The Chinese Buddhist traveller Hiuen Tsang visited Kanchipuram during his reign
The majority of the monuments at Mahabalipuram were constructed during the reign of
Narasimhavarman I
About the monuments at Mahabalipuram
The known structures at Mahabalipuram were built by Narasimhavarman I
The structures are mostly rock-cut and monolithic
The monuments are Mahabalipuram have been designated a UNESCO World Heritage Site
There are four main categories of
monuments at Mahabalipuram
o Ratha Temples: temples in the
form of chariots. There are five
such structures making the
Pancha Rathas
o Mandapas: cave sanctuaries
covered with bas-reliefs. There
are 11 such structures
o Rock relief: sculpted bas-relief
on rocks
o Temples: temples cut out of rock
List of important structures at Mahabalipuram
Structure Category Notes
Decent of the
Bas-relief Giant open-air relief carved out of monolithic rock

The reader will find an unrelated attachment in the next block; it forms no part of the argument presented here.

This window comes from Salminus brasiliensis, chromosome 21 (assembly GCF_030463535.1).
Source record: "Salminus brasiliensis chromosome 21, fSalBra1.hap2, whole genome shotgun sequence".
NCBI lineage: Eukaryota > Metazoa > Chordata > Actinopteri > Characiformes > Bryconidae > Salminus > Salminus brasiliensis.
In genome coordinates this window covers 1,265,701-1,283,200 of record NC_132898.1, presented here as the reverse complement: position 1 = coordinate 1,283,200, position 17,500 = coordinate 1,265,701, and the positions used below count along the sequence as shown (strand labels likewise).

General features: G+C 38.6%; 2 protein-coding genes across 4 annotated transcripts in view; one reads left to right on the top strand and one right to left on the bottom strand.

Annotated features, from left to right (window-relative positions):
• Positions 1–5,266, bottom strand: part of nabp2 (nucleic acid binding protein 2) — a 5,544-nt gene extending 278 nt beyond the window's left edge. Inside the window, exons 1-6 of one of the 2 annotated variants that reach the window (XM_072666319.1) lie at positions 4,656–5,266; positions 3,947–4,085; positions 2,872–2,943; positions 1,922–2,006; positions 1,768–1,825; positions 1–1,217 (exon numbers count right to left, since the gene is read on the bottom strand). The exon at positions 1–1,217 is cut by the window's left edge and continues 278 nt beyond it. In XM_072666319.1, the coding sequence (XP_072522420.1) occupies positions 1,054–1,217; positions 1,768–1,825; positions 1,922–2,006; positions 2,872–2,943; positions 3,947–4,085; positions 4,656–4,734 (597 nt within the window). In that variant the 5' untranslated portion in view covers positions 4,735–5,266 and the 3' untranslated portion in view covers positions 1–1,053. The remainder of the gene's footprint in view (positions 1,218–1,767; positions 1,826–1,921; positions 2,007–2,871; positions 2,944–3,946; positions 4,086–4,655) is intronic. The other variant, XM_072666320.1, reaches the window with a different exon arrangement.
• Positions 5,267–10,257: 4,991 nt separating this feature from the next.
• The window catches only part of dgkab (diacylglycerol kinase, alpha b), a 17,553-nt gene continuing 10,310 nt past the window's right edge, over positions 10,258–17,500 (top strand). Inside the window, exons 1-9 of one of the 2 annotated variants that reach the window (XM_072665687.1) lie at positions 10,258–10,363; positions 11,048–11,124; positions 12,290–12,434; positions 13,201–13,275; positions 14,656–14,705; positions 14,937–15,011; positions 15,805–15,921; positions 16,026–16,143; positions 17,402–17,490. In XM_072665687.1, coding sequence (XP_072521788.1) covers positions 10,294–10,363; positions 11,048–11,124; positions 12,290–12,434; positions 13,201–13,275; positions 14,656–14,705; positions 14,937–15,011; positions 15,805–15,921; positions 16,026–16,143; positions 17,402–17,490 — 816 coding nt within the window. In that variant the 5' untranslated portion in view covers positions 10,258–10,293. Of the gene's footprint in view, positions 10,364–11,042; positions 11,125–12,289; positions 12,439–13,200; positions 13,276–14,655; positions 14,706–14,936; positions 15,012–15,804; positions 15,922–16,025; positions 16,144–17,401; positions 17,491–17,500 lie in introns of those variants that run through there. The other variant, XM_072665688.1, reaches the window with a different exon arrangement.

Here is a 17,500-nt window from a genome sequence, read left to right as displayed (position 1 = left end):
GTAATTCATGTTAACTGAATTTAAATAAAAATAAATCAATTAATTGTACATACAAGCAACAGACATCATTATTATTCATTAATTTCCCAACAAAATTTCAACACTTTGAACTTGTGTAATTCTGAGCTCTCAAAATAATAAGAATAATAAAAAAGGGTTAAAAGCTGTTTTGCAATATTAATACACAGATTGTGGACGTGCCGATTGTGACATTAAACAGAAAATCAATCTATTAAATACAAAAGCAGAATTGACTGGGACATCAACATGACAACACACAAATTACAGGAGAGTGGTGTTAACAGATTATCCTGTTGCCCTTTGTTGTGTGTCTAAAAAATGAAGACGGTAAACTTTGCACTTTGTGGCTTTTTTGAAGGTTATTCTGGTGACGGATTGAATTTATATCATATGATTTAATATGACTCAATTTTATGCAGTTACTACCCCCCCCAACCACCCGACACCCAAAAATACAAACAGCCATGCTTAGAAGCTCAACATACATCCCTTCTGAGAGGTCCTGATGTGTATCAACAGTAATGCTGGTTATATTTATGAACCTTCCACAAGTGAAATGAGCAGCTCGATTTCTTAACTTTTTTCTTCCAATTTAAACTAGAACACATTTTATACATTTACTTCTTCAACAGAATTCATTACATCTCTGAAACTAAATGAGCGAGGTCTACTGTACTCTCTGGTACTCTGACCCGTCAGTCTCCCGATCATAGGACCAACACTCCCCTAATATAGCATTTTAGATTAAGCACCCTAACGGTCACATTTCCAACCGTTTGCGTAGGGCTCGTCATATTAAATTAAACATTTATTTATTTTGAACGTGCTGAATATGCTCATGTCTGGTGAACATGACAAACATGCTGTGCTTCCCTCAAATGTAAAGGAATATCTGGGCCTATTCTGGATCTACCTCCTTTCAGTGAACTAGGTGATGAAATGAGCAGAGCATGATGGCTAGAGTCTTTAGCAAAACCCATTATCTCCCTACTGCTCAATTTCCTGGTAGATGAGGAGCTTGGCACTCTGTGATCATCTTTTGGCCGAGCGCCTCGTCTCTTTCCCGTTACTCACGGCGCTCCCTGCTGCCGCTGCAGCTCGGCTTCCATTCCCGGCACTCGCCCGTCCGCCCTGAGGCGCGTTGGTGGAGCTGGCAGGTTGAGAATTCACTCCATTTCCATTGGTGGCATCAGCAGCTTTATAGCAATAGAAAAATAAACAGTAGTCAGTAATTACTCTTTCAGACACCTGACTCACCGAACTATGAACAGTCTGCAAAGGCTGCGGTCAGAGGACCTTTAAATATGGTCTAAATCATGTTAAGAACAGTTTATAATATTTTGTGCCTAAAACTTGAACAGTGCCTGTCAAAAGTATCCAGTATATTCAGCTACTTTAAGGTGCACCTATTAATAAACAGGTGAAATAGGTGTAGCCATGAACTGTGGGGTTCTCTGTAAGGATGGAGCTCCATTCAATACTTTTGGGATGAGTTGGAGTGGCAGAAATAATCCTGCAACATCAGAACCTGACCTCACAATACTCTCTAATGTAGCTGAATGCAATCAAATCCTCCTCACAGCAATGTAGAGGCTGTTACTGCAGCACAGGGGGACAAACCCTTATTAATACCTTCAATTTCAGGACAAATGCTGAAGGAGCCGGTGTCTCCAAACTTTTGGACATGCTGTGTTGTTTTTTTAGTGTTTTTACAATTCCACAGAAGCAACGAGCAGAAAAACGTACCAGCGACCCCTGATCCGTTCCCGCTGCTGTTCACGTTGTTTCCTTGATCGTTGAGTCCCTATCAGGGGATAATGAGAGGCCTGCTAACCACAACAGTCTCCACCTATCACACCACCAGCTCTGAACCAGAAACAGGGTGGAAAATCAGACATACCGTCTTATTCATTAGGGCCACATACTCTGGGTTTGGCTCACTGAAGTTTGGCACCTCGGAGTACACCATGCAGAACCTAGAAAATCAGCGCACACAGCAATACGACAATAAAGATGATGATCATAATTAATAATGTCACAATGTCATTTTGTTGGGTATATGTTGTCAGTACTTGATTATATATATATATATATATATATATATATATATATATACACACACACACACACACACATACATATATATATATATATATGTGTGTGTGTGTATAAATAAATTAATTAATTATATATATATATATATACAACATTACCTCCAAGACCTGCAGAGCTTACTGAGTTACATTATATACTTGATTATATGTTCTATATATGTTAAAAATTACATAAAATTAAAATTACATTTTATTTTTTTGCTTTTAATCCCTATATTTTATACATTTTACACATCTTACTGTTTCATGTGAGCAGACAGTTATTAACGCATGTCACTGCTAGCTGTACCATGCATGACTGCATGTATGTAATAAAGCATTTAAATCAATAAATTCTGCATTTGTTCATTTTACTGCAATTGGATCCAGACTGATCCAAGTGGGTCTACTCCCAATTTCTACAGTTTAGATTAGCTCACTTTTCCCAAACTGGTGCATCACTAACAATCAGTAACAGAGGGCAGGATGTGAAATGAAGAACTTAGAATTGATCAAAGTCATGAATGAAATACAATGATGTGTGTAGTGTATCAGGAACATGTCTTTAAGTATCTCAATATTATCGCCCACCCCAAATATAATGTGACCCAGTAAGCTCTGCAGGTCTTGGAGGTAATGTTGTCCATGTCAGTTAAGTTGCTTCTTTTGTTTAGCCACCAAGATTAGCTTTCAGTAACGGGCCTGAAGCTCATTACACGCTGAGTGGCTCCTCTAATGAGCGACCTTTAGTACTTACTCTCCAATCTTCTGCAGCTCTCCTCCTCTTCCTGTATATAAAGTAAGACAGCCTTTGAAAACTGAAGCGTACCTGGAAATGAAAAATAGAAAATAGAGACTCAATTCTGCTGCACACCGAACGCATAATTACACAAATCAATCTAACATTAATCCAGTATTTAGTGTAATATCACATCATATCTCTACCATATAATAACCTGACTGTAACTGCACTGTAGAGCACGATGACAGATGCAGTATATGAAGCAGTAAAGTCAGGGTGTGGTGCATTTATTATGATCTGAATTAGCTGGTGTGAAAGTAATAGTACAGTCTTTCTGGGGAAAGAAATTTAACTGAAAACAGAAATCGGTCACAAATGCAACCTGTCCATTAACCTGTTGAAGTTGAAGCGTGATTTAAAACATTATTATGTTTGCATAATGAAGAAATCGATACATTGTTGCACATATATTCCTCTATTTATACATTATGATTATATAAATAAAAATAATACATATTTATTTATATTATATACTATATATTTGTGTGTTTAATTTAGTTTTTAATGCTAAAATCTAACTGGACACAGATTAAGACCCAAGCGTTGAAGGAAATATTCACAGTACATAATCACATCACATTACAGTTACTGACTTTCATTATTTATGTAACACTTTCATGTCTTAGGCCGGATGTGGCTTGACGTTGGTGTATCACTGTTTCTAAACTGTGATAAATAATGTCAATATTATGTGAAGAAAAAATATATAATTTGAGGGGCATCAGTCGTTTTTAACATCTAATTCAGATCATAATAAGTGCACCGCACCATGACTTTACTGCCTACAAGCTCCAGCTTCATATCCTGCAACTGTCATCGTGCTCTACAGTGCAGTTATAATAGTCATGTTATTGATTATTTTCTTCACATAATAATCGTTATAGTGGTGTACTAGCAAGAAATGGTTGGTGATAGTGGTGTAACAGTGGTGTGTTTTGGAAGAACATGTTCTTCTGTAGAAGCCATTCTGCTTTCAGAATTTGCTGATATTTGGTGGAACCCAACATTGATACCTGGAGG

Largest open-air rock relief in the world
Interpreted to describe the descent of the river Ganges to
earth (or)
to describe the penance of Arjuna to receive a boon from
Also known as Bhagirathas Penance
Varaha Cave
Rock-cut cave
Small monolithic temple
Other cave temples include Krishna Cave Temple, Pancha
Pandava Cave Temple
Five Rathas Rock-cut temple The Pancha Rathas consist of five temples, each in the
shape of a chariot
The temples were all carved out of a single large piece of
The Descent of the Ganges at Mahabalipuram
Shore Temple Structural temple Built with blocks of granite
Sits on the shoreline of the Bay of Bengal
Unlike other temples at Mahabalipuram, this is structural
not rock-cut
It is the earliest important structural temple in southern

Recent archaeological findings at Mahabalipuram
There has been a long standing legend about the Seven Pagodas at Mahabalipuram, i.e.
seven rock temples supposedly built on the shore. Until recently, no evidence to support the
legend was found
However, the Indian Ocean Tsunami 2004 disrupted the shoreline and has exposed
previously sunken monuments at Mahabalipuram
The most significant development was the uncovering of a large lion statue on the shore,
dated to the 7
Also uncovered was a small brick structure dated to the Sangam period, before the time of
the Pallavas
Following this, the ASI and the Indian Navy explored the waters off Mahabalipuram in 2005
and found remains of two temples, one cave temple and a stone wall
Further research is awaited